Certainly, the Taliban and the Pakistan army’s assorted other militant proxies, now acting in a loose coalition, sense an unprecedented historical opportunity to enhance their influence across the country. A country-wide network of militants provides their ambitions with some teeth as well. Meanwhile, Pakistan’s overwhelmingly right-wing media, presided over by an array of right-wing talk show hosts, many of them known to be ISI plants from the 1980s, continue to deify the Taliban and to present terrorism as a function of the state’s failure to reach a compact with fellow Pakistanis rather than as the existential threat it represents to the state. US drone attacks on Pakistan have exacerbated deep-rooted anti-Americanism and personalized it as the perceived victims of” American imperialism” are no longer just Palestinians but Pakistanis themselves.
So where does Pakistan go from here?
The dangers outlined above, though serious, present only half the picture. For the Pakistani state, intrusive or not, effective or not, is alive and well in much of Punjab and Sindh.
And seen in that context, the Taliban’s physical proximity to Islamabad is misleading. The Taliban presence is more of an immediate crisis for the NWFP and for the prospect of the state exercising anything resembling sovereign authority in the province than it is to the rest of Pakistan, particularly the Punjab – the heartland of the country. The Taliban have social, cultural, political and historical ingress in the NWFP but central and northern Punjab, some thirty percent of the population, is obsessed with the “rule of law” and constitutionalism as witnessed in the Lawyer’s movement to restore deposed Chief Justice Iftikhar Chaudhry. The Swat Taliban affiliate, Sufi Mohammad, caused outrage in much of Punjab when he proclaimed that he did not recognize the country’s constitution, its Supreme Court or democracy. It is one thing for women to be shut indoors in the NWFP and quite another for the same thing to happen in the urban, industrialized swathe running from Islamabad to Lahore. At the other end of Pakistan, in Karachi, the MQM is spouting venom about the Taliban’s “tribal Sharia.” Rural Sindh and the adjoining parts of Southern Punjab remain under the near total political sway of the cult of Bhutto, the current unpopularity of President Asif Zardari notwithstanding.
Given that the Pashtun edition of Talibanization has reached its optimal geographical limits, any Taliban ingress in Punjab and Sindh can only be effected through local interlocutors whose social, political and military capacity to achieve that end remains severely limited to date. Hence, while the Taliban will find no dearth of sympathizers who will perpetrate terrorist attacks and suicide bombings for them, their ability to assume political and military control of the Punjab or of Sindh is virtually non-existent. Much can and is going wrong at the same time as the Taliban expansion. But each element has to be seen for what it is and not be lumped together under the rubric of “Talibanization.” And we have to differentiate between Talibanization and its knock-on effects.
Which is not to say that the Punjab or Sindh for that matter, will rise up in arms against the Taliban. The Taliban will continue to wage a terror campaign in mainland Pakistan and people – particularly in the Punjab – will react by trying to appease and placate them. But there are very clear cultural, political and social limits to that appeasement. Mainland Pakistan may move towards the right (indeed it has) and engage in further overt displays of conservatism and piety. Is growing a beard and covering your head too high a price to pay for ensuring the safety of your children? Is it preferable to send your seven-year-old daughter to school covered in a chador than to not send her to school at all? Is a Parents Day with girls reciting only the Quran a better option than living with the fear that your child may return from school in a body bag? The process of Islamization will not be pretty- indeed it was not in the 1980s either when the US funded it and encouraged it through a brutal dictatorship. But the process is likely to halt, in all likelihood, well short of Talibanization as seen in Afghanistan or the NWFP for that matter.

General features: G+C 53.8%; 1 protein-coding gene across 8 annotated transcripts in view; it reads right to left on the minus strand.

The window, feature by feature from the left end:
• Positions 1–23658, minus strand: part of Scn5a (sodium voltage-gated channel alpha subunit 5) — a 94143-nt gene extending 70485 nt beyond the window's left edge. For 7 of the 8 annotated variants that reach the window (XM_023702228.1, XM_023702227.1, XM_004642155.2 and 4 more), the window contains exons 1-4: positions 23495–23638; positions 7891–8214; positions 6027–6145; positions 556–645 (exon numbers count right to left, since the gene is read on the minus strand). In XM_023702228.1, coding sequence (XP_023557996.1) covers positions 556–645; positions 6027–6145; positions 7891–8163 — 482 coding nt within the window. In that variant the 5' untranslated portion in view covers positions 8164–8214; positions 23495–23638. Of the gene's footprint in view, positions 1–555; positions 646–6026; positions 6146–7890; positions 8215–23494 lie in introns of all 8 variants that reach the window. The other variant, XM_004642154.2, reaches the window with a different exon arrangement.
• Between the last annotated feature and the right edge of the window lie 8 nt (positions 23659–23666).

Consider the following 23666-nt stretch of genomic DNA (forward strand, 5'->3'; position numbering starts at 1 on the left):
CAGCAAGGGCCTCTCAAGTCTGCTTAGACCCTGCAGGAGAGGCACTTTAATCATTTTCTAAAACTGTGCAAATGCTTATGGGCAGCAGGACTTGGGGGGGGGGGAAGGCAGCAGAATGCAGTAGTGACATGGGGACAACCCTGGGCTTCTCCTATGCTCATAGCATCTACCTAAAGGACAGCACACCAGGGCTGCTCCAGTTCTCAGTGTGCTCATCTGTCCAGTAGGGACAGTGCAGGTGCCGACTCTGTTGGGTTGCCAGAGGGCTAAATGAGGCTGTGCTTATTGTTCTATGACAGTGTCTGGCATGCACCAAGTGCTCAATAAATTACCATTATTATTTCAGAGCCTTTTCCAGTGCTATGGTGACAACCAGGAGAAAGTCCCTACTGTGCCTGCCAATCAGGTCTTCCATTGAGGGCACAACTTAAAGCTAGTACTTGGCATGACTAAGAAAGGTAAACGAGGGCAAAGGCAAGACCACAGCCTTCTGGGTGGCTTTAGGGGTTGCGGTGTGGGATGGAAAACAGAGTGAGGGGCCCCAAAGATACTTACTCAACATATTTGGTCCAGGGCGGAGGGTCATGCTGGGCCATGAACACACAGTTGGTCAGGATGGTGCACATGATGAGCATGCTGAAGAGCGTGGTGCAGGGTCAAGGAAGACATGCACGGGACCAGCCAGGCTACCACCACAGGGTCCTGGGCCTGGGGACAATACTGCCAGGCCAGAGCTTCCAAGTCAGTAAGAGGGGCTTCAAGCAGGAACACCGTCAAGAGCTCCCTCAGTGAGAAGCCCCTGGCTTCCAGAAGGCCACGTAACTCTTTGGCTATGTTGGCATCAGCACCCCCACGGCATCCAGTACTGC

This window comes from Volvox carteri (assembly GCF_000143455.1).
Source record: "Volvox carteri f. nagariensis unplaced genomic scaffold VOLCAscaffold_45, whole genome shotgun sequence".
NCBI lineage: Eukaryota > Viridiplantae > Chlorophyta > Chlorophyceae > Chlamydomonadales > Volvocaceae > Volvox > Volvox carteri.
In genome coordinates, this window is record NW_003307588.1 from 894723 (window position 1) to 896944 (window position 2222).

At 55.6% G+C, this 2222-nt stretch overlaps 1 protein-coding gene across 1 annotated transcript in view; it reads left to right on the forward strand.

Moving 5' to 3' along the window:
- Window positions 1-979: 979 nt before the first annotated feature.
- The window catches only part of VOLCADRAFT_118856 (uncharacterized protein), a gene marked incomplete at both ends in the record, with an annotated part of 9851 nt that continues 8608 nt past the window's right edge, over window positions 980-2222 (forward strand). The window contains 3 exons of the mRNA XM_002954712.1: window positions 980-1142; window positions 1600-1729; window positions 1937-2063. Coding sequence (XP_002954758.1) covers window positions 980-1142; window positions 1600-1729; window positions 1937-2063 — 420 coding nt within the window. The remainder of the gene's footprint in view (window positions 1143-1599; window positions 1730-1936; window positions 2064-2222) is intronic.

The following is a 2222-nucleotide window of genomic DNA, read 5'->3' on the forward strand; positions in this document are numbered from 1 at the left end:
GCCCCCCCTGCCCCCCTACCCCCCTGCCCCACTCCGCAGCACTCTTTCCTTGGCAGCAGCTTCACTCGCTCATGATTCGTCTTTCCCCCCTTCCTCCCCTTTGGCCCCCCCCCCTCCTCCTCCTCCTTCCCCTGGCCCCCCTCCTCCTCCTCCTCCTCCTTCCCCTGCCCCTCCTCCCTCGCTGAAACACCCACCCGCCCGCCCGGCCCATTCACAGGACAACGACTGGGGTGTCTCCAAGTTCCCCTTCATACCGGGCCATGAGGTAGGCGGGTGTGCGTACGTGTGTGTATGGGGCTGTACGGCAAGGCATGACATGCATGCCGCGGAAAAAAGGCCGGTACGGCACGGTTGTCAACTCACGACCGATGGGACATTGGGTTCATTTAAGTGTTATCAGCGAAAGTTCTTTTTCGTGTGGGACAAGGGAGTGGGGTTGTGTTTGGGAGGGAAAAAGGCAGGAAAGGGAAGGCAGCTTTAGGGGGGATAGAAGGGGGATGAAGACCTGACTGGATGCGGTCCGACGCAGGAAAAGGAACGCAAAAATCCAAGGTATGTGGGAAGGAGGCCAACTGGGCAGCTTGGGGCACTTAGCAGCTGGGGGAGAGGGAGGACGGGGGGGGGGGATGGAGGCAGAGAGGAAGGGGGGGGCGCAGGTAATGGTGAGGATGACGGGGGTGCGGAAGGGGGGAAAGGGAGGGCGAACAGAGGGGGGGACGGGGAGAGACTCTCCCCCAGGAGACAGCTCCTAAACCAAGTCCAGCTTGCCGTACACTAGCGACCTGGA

Meanwhile, relations between the US and Pakistan have reached an impasse. Neither can dispense with the other, but equally, neither can deliver what the other actually wants. Pakistan’s army has neither the power nor the will to destroy the Taliban nor is it convinced that to do so is in its institutional and strategic interest. Has the Pakistan army swapped a policy of “gaining strategic depth” in Afghanistan for one which seeks strategic depth in the NWFP?
While the world grapples with this question, Pakistan’s civilian governments – provincial and federal – are effectively left with no choice but to transact bad peace deals because the military simply refuses to fight. What does any government do if its security policy implementing agency (the army) refuses to implement?
If the world is serious about confronting Talibanization, it must engage with what it cannot undo – – the Pakistani army’s national security paradigm – which continues to remain India-centric and by default, Taliban-tolerant. Until the international community, including India, come to terms and deal with this in a meaningful manner, Pakistan and the world will remain hostage to Talibanization and its knock-on effects.
Ali Dayan Hasan is the Senior South Asia researcher at Human Rights Watch